# Are there any practical uses of position derivatives beyond Jerk?

Jerk, or the rate of change of acceleration and knowing it has important applications in manufacturing and in motion control (for instance automobiles).
For the life of me, I can’t recall ever reading about the derivatives beyond third order, except that they exist (wiki tells me they are called “snap”, “crackle” and “pop”).
Is there any practical application where the calculating of snap is necessary? Do SpaceX engineers worry about Falcon9 's crackle?

The quintessential example I’ve always heard is that the Hubble Space Telescope engineers set limits on snap/jounce. Wikipedia mentions this. However, their cite leads to this page, which is a dead end. They don’t cite any NASA documentation to support the claim.

I do have a personal theory as to what happened. Since a crucial aspect of Hubble is that it rotates to aim in a certain direction, it may make sense to put a limit on rotational jerk. But rotational derivatives are “one higher” than the equivalent linear derivative. A constant hub speed will have particles on the edge experiencing constant acceleration. An accelerating hub will have particles experiencing jerk. And a hub with non-zero jerk will have particles experiencing jounce/snap. So it may be that they didn’t explicitly limit jounce, but did so indirectly by limiting rotational jerk.

More on the HST, IIRC: they considered 11 orders of time derivative when designing it. I think that means position, velocity, acceleration, jerk, snap, crackle, pop, and 4 more.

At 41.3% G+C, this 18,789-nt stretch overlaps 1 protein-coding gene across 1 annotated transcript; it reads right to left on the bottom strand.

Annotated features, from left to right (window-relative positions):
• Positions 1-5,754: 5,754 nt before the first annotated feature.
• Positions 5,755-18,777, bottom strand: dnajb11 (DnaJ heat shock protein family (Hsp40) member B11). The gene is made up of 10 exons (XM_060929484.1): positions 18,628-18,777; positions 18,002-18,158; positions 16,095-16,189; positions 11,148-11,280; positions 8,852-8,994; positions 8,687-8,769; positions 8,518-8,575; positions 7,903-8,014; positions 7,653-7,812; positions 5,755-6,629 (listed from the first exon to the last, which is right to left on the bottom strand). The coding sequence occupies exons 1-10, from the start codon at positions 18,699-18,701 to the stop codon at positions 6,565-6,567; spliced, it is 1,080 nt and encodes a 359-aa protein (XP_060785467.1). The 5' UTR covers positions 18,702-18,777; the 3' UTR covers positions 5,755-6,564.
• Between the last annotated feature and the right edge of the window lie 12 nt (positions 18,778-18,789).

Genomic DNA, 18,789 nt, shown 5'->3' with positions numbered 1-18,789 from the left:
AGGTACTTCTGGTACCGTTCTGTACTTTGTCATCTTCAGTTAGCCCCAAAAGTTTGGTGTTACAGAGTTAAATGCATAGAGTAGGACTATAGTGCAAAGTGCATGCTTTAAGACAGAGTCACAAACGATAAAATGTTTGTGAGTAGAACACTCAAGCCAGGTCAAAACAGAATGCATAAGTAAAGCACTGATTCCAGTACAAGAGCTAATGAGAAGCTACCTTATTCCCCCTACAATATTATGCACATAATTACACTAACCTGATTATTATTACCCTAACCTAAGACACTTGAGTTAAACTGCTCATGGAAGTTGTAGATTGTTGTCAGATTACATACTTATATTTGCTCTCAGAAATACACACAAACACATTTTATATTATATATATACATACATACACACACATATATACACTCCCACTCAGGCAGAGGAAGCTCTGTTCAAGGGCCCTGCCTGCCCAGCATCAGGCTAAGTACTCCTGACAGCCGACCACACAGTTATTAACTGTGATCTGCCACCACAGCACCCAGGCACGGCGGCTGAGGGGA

The only way I could see that happening would be if they were producing a power-series expansion for some function or another (which may not necessarily have been a position function).

What’s after “Pop”?

Fee, Fie, Foe, and Fum ?

Jeez, I just add milk and maybe some cut fruit

Derivatives of higher order may not all have agreed-upon names, and not often have practical uses, but at least all the derivatives on one function, namely ex are easy to deal with.

The trig functions and the hyperbolic trig functions are nearly as easy.

(Aside)
A bunch of mathematical functions are at a party, and one says to another, “Hey, don’t talk to that guy over there. He’s the derivative operator. He’ll differentiate you!” And the other replies “I’m not afraid of any derivative operator, I’m e^x.” So he goes over and says “Hi, I’m e^x.”, and the other function says “Nice to meet you; I’m the derivative with respect to y.”.

Just so it be clear, what is the mechanical mechanism by which large values of 3rd, 4th, … derivatives fracture or destroy structural materials? How to figure out acceptable limits for my toaster or LEO rocket?